Routines. Having a routine is good for you. Even if work and school schedules have changed, it doesn’t mean your day can’t have a sense of normalcy to it. Get up at the same time in the mornings and get ready for your day as you normally would. Create a schedule for school or work time. You may want to include chores, homework, activities, screen time, and bedtime. Consider adding some family game time or family exercise. A well-paced and thoughtful routine can be reassuring and comforting at any age.
Stay connected. Physical distancing is crucial right now in order to reduce the spread. But that doesn’t mean we need to lose contact with family and friends. We are so fortunate that we live in such a connected world. Technology affords us a way to contact educators, classmates and colleagues. Remember, your children likely miss their school peers; friends and neighbors are just a phone call or social media post away. This may be a time to relax family limits on phone and screen time, maybe just a little!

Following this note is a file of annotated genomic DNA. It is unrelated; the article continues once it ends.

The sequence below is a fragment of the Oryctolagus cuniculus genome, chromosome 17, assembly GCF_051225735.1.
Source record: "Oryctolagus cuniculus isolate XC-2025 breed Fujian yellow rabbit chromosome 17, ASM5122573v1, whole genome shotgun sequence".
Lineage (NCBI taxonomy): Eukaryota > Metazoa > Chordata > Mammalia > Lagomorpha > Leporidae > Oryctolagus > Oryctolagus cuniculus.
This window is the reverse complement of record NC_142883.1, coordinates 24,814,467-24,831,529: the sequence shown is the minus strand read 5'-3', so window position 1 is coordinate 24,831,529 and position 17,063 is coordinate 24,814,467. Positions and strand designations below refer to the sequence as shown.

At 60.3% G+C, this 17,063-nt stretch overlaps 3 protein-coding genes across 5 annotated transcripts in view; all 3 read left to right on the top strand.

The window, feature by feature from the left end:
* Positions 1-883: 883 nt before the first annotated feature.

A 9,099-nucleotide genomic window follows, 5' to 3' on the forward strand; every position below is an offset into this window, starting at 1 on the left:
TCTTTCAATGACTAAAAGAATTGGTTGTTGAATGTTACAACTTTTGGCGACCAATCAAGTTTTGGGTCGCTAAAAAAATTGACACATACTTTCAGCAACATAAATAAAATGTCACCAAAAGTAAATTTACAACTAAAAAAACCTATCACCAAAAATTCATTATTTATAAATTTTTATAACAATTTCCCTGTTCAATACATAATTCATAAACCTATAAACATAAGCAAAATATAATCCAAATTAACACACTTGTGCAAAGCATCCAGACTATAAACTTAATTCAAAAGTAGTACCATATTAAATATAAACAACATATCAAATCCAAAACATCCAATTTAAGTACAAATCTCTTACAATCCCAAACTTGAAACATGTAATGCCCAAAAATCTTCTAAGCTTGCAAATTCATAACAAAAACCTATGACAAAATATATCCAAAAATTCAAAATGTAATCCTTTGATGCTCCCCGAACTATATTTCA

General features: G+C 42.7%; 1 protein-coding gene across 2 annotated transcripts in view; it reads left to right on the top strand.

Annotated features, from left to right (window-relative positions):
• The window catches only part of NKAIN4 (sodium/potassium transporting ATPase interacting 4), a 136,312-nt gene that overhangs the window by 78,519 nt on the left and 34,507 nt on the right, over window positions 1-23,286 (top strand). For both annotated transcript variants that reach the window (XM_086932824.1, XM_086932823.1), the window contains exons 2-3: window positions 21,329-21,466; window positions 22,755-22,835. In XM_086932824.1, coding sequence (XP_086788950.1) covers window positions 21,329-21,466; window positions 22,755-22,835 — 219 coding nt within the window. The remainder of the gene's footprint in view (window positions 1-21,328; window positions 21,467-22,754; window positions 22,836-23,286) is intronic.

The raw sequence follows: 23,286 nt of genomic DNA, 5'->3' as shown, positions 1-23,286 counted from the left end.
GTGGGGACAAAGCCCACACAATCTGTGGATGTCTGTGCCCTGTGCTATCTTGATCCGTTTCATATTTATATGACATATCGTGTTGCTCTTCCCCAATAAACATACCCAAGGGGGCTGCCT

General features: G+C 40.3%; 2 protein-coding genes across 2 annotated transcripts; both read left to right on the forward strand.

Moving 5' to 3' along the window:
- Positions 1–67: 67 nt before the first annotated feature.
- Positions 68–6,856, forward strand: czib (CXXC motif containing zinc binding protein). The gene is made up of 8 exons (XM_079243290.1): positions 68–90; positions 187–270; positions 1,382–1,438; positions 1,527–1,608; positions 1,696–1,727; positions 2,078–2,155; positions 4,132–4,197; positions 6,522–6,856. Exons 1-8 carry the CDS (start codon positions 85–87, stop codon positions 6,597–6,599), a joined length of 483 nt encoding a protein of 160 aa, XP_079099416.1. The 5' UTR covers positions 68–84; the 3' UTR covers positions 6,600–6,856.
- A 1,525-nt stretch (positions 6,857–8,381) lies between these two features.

Limit exposure. While technology gives us a way to stay connected, it can also be overwhelming. Be sure you minimize your exposure to media outlets and avoid sites that may promote fear or panic. Some websites are notorious for providing false or distorted information. Remind yourself that everything they see on television or social media may not be the truth or the whole truth.
Keep talking. Keep open lines of communication with family and friends.
Consider contributing to the community. Many find that the best way to feel better themselves is to focus on the needs of others. Send a note of support to a friend or thanks to first responders or healthcare personnel.
Find support. Remember, these are difficult times and we all need to stay aware of our own physical and mental health. Stay close to personal sources of strength such as loved ones, family traditions and beliefs.
Here are some signs that may indicate that it is time for you to reach out for additional support for yourself or a loved one.
- expressing excessive anger, anxiety, worry or sadness
- significant changes in eating or sleeping patterns
- hyper-vigilance to one’s health or body
- feeling helpless
- difficulty concentrating or attending to tasks
- talking about or hurting self or others
Ask for help. Help is only a phone call away.
- Contact a trusted adult at school. We are all available by email or virtual conferences and phone calls.
- Contact your primary care physician or emotional crisis hotline for your area.
- For additional resources, you can speak to a trained counselor at SAMHSA Disaster Distress Helpline at 1-800- 985-5990 or by texting TalkWithUS 66746.